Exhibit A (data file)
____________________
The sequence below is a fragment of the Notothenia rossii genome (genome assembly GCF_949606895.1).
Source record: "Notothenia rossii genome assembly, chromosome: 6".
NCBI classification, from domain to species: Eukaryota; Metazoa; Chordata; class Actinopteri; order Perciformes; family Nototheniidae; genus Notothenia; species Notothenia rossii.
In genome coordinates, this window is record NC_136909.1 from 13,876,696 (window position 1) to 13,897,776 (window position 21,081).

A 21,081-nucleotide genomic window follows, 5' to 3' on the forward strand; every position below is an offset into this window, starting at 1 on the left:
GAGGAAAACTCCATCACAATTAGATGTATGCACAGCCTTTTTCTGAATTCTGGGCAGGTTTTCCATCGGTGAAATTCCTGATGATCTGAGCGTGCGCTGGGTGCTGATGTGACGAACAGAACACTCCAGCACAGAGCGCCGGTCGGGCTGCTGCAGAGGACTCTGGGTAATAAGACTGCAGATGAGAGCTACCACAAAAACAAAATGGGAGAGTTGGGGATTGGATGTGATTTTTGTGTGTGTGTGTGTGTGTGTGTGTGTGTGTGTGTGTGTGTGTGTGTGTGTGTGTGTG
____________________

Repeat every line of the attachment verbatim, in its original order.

The sequence below is a fragment of the Notothenia rossii genome (genome assembly GCF_949606895.1).
Source record: "Notothenia rossii genome assembly, chromosome: 6".
NCBI classification, from domain to species: Eukaryota; Metazoa; Chordata; class Actinopteri; order Perciformes; family Nototheniidae; genus Notothenia; species Notothenia rossii.
In genome coordinates, this window is record NC_136909.1 from 13,876,696 (window position 1) to 13,897,776 (window position 21,081).

A 21,081-nucleotide genomic window follows, 5' to 3' on the forward strand; every position below is an offset into this window, starting at 1 on the left:
GAGGAAAACTCCATCACAATTAGATGTATGCACAGCCTTTTTCTGAATTCTGGGCAGGTTTTCCATCGGTGAAATTCCTGATGATCTGAGCGTGCGCTGGGTGCTGATGTGACGAACAGAACACTCCAGCACAGAGCGCCGGTCGGGCTGCTGCAGAGGACTCTGGGTAATAAGACTGCAGATGAGAGCTACCACAAAAACAAAATGGGAGAGTTGGGGATTGGATGTGATTTTTGTGTGTGTGTGTGTGTGTGTGTGTGTGTGTGTGTGTGTGTGTGTGTGTGTGTGTGTG